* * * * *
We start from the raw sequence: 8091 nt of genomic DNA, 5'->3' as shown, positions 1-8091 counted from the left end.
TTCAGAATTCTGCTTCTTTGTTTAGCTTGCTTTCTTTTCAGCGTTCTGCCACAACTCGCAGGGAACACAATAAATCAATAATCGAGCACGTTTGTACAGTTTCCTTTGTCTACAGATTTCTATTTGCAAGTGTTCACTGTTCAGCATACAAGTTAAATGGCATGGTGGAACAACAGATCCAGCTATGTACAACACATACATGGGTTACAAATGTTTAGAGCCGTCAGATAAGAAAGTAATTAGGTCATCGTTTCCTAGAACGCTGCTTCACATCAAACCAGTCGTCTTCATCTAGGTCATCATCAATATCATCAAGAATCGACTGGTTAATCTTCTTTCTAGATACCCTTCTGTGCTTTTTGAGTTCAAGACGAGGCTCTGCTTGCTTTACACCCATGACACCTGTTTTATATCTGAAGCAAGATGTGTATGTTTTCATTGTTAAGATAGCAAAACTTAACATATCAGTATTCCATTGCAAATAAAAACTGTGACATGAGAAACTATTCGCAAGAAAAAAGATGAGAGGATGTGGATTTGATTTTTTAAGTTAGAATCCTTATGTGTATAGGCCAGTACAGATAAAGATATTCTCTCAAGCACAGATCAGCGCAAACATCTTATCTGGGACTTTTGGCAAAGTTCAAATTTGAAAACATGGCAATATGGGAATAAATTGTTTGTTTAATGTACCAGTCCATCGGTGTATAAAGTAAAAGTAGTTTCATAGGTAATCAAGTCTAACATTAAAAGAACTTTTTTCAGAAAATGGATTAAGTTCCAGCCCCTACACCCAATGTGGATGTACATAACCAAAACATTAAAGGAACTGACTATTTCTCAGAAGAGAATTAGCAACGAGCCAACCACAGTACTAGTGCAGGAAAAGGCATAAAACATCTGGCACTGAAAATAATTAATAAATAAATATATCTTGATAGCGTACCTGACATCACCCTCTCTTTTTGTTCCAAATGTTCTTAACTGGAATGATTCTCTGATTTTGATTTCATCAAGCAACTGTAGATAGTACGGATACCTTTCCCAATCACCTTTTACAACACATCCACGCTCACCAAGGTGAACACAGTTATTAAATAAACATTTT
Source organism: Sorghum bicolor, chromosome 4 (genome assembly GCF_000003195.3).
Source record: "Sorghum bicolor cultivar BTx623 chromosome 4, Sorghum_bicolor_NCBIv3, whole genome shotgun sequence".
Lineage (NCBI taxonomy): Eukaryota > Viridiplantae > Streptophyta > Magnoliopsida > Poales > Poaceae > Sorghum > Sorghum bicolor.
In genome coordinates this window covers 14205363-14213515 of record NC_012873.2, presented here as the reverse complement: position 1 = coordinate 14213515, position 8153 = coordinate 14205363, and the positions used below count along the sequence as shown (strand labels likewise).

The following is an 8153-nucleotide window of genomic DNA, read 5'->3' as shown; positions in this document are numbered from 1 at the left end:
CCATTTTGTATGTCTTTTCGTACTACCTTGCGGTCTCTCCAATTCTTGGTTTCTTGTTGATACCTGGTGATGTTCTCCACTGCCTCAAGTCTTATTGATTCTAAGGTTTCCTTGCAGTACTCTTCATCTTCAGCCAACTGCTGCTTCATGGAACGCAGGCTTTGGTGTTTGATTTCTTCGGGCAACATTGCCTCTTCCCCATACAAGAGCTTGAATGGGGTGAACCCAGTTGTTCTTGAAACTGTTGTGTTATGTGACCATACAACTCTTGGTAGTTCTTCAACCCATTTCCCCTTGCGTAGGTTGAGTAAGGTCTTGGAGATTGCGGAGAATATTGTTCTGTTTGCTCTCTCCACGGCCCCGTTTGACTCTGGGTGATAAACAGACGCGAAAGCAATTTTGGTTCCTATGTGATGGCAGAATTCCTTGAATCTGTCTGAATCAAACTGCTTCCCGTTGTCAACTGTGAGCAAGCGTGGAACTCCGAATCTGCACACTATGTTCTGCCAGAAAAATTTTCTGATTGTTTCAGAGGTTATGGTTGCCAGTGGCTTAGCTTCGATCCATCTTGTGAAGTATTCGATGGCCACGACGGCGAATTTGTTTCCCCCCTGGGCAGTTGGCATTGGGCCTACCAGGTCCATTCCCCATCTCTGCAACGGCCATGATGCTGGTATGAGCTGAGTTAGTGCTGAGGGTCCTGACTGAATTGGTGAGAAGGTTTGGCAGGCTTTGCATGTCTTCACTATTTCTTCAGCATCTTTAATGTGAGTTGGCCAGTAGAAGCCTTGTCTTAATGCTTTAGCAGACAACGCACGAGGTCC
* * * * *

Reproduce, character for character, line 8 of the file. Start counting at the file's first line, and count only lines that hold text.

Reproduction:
CCATTTTGTATGTCTTTTCGTACTACCTTGCGGTCTCTCCAATTCTTGGTTTCTTGTTGATACCTGGTGATGTTCTCCACTGCCTCAAGTCTTATTGATTCTAAGGTTTCCTTGCAGTACTCTTCATCTTCAGCCAACTGCTGCTTCATGGAACGCAGGCTTTGGTGTTTGATTTCTTCGGGCAACATTGCCTCTTCCCCATACAAGAGCTTGAATGGGGTGAACCCAGTTGTTCTTGAAACTGTTGTGTTATGTGACCATACAACTCTTGGTAGTTCTTCAACCCATTTCCCCTTGCGTAGGTTGAGTAAGGTCTTGGAGATTGCGGAGAATATTGTTCTGTTTGCTCTCTCCACGGCCCCGTTTGACTCTGGGTGATAAACAGACGCGAAAGCAATTTTGGTTCCTATGTGATGGCAGAATTCCTTGAATCTGTCTGAATCAAACTGCTTCCCGTTGTCAACTGTGAGCAAGCGTGGAACTCCGAATCTGCACACTATGTTCTGCCAGAAAAATTTTCTGATTGTTTCAGAGGTTATGGTTGCCAGTGGCTTAGCTTCGATCCATCTTGTGAAGTATTCGATGGCCACGACGGCGAATTTGTTTCCCCCCTGGGCAGTTGGCATTGGGCCTACCAGGTCCATTCCCCATCTCTGCAACGGCCATGATGCTGGTATGAGCTGAGTTAGTGCTGAGGGTCCTGACTGAATTGGTGAGAAGGTTTGGCAGGCTTTGCATGTCTTCACTATTTCTTCAGCATCTTTAATGTGAGTTGGCCAGTAGAAGCCTTGTCTTAATGCTTTAGCAGACAACGCACGAGGTCC